EU Deforestation Regulation: By the end of December 2024, operators and traders will have to comply with new rules stipulating that certain commodities and derivative products can only be placed on the EU market if they are deforestation-free, produced in accordance with various country-of-origin laws, and supported by a mandatory due diligence statement providing detailed information on product compliance, together with a risk and mitigation assessment. Non-compliance may entail fines of up to 4 per cent of EU annual revenues and a temporary exclusion of up to 12 months from public procurement processes and access to public funding.

The Austrian government is reportedly calling for revised laws to grant a general exemption to EU countries that have strict national forestry legislation; an extension of the implementation period; and the elimination of undue administrative burdens.

Corporate Sustainability Reporting Directive: In-scope businesses must report on cross-cutting material ESG issues. Disclosures must comply with a broad range of binding European Sustainability Reporting Standards on the basis of a “double materiality” assessment of ESG risks and opportunities within their own operations and their value chains. Reports must be validated through external assurance by financial auditors.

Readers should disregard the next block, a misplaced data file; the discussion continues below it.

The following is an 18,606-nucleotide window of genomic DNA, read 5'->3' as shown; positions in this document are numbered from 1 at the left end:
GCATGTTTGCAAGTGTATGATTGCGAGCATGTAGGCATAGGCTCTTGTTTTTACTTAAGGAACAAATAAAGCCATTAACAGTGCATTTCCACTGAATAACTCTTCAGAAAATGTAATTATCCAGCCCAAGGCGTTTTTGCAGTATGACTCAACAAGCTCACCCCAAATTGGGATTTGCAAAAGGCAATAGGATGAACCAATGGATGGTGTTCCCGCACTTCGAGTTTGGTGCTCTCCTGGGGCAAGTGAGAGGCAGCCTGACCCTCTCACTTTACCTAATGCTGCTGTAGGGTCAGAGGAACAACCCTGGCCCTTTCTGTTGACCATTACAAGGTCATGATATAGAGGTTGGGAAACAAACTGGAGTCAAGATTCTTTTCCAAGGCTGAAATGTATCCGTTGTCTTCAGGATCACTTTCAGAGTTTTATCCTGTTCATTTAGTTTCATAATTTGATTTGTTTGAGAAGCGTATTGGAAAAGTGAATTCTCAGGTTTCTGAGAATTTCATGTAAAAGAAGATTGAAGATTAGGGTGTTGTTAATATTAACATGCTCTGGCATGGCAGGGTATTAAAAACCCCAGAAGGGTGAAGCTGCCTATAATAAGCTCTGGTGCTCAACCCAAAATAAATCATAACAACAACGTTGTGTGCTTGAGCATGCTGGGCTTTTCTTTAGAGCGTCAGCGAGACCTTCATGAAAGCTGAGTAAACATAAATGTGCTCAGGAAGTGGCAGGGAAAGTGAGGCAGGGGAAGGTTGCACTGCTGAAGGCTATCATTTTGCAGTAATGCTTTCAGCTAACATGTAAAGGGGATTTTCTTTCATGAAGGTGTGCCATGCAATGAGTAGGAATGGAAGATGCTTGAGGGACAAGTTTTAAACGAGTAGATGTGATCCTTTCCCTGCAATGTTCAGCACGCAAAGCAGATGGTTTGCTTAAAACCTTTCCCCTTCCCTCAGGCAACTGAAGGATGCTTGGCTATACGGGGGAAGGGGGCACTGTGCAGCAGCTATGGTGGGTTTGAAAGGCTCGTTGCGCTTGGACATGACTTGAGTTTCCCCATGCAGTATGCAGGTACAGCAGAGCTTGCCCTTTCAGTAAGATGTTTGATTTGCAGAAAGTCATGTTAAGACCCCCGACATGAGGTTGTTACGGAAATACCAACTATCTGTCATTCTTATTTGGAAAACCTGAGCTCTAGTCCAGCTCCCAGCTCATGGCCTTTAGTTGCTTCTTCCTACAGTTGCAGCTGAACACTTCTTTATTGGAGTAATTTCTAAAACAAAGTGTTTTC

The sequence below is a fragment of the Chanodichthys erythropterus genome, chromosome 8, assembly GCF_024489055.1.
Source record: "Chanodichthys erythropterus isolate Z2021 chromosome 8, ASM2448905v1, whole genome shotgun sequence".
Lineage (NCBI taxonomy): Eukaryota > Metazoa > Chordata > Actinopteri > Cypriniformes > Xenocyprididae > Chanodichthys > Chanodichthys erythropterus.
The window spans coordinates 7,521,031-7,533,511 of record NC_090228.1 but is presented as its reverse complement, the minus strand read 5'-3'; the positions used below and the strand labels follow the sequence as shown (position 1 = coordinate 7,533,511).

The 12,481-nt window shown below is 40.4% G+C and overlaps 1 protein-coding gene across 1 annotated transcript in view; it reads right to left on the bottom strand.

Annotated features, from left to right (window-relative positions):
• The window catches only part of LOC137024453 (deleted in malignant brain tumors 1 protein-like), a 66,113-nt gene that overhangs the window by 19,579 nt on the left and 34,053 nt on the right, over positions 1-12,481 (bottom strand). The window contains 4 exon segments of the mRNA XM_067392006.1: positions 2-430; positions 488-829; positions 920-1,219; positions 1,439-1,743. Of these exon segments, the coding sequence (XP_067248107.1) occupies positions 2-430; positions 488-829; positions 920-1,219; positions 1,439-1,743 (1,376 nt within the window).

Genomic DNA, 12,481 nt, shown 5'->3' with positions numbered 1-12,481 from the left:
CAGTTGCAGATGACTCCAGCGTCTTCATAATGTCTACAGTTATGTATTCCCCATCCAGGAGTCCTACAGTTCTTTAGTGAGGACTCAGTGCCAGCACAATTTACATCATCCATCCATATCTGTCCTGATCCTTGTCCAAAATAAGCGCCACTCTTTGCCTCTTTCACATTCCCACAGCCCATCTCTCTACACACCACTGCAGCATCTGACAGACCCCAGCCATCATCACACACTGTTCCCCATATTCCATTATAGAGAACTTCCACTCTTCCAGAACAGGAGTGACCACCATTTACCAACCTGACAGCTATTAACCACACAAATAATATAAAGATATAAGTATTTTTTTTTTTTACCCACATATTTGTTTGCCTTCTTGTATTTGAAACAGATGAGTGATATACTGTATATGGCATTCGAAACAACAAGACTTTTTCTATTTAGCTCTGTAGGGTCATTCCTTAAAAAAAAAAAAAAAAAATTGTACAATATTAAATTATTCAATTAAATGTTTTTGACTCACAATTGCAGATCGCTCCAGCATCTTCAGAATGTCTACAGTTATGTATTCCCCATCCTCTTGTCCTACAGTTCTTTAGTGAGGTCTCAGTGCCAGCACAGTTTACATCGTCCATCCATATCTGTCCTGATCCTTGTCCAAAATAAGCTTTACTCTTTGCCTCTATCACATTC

Penalties for non-compliance are left to member states. For example, under French implementing law, corporate directors could face two years of imprisonment and up to €30,000 in fines for failing to get their CSRD report audited by a certified entity, or pay up to €75,000 with up to five years’ imprisonment if they do not present the information necessary for external auditors to certify their CSRD reports, or if they obstruct their work in any way. Meanwhile, under Czech law, companies failing to publish their sustainability report face fines of up to 3 per cent of the value of their assets.